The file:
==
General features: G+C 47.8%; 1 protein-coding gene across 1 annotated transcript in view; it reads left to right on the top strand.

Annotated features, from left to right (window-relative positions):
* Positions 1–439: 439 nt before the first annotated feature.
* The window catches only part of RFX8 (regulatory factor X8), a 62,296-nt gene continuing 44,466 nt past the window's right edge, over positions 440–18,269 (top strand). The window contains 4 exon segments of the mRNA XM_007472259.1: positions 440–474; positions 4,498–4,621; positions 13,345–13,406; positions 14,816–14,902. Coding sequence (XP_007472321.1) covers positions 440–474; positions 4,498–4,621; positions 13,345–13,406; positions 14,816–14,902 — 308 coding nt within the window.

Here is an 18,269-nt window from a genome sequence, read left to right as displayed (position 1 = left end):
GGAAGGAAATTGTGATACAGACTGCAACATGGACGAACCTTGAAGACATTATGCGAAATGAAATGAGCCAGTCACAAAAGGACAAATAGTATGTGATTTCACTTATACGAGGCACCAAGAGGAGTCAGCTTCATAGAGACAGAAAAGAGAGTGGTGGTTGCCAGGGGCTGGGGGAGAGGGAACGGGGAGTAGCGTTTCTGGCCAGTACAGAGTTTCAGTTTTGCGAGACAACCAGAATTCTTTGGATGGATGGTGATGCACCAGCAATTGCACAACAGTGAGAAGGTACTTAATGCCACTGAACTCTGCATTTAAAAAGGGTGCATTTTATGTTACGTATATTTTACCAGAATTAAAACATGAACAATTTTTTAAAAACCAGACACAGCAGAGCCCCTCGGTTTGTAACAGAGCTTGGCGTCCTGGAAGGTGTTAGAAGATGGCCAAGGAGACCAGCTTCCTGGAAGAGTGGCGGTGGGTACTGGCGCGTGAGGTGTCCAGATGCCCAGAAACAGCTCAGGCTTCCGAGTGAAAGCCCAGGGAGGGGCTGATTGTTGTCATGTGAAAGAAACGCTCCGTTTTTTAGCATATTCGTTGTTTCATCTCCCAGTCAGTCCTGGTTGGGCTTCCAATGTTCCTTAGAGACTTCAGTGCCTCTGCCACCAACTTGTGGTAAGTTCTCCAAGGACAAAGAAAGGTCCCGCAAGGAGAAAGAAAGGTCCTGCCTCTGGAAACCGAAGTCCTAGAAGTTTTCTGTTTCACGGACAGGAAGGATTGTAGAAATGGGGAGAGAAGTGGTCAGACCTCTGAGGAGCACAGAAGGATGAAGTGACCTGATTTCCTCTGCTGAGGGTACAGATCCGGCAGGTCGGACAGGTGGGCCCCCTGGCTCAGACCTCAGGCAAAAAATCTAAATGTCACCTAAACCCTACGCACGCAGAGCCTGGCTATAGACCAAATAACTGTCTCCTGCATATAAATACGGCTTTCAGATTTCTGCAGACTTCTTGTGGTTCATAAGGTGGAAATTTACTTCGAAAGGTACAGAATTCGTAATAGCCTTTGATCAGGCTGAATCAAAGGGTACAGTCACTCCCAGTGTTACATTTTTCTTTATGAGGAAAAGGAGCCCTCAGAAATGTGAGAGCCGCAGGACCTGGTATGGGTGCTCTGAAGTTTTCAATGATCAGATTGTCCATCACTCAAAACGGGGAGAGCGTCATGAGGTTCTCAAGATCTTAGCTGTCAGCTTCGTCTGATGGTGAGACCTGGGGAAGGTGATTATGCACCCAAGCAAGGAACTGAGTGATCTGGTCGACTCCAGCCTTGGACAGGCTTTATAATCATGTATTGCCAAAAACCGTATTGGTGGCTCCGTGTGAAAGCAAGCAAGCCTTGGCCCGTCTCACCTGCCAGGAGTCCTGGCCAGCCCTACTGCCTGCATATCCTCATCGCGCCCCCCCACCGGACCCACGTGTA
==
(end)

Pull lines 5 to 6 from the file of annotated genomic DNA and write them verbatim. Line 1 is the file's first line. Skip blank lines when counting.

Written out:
Here is an 18,269-nt window from a genome sequence, read left to right as displayed (position 1 = left end):
GGAAGGAAATTGTGATACAGACTGCAACATGGACGAACCTTGAAGACATTATGCGAAATGAAATGAGCCAGTCACAAAAGGACAAATAGTATGTGATTTCACTTATACGAGGCACCAAGAGGAGTCAGCTTCATAGAGACAGAAAAGAGAGTGGTGGTTGCCAGGGGCTGGGGGAGAGGGAACGGGGAGTAGCGTTTCTGGCCAGTACAGAGTTTCAGTTTTGCGAGACAACCAGAATTCTTTGGATGGATGGTGATGCACCAGCAATTGCACAACAGTGAGAAGGTACTTAATGCCACTGAACTCTGCATTTAAAAAGGGTGCATTTTATGTTACGTATATTTTACCAGAATTAAAACATGAACAATTTTTTAAAAACCAGACACAGCAGAGCCCCTCGGTTTGTAACAGAGCTTGGCGTCCTGGAAGGTGTTAGAAGATGGCCAAGGAGACCAGCTTCCTGGAAGAGTGGCGGTGGGTACTGGCGCGTGAGGTGTCCAGATGCCCAGAAACAGCTCAGGCTTCCGAGTGAAAGCCCAGGGAGGGGCTGATTGTTGTCATGTGAAAGAAACGCTCCGTTTTTTAGCATATTCGTTGTTTCATCTCCCAGTCAGTCCTGGTTGGGCTTCCAATGTTCCTTAGAGACTTCAGTGCCTCTGCCACCAACTTGTGGTAAGTTCTCCAAGGACAAAGAAAGGTCCCGCAAGGAGAAAGAAAGGTCCTGCCTCTGGAAACCGAAGTCCTAGAAGTTTTCTGTTTCACGGACAGGAAGGATTGTAGAAATGGGGAGAGAAGTGGTCAGACCTCTGAGGAGCACAGAAGGATGAAGTGACCTGATTTCCTCTGCTGAGGGTACAGATCCGGCAGGTCGGACAGGTGGGCCCCCTGGCTCAGACCTCAGGCAAAAAATCTAAATGTCACCTAAACCCTACGCACGCAGAGCCTGGCTATAGACCAAATAACTGTCTCCTGCATATAAATACGGCTTTCAGATTTCTGCAGACTTCTTGTGGTTCATAAGGTGGAAATTTACTTCGAAAGGTACAGAATTCGTAATAGCCTTTGATCAGGCTGAATCAAAGGGTACAGTCACTCCCAGTGTTACATTTTTCTTTATGAGGAAAAGGAGCCCTCAGAAATGTGAGAGCCGCAGGACCTGGTATGGGTGCTCTGAAGTTTTCAATGATCAGATTGTCCATCACTCAAAACGGGGAGAGCGTCATGAGGTTCTCAAGATCTTAGCTGTCAGCTTCGTCTGATGGTGAGACCTGGGGAAGGTGATTATGCACCCAAGCAAGGAACTGAGTGATCTGGTCGACTCCAGCCTTGGACAGGCTTTATAATCATGTATTGCCAAAAACCGTATTGGTGGCTCCGTGTGAAAGCAAGCAAGCCTTGGCCCGTCTCACCTGCCAGGAGTCCTGGCCAGCCCTACTGCCTGCATATCCTCATCGCGCCCCCCCACCGGACCCACGTGTA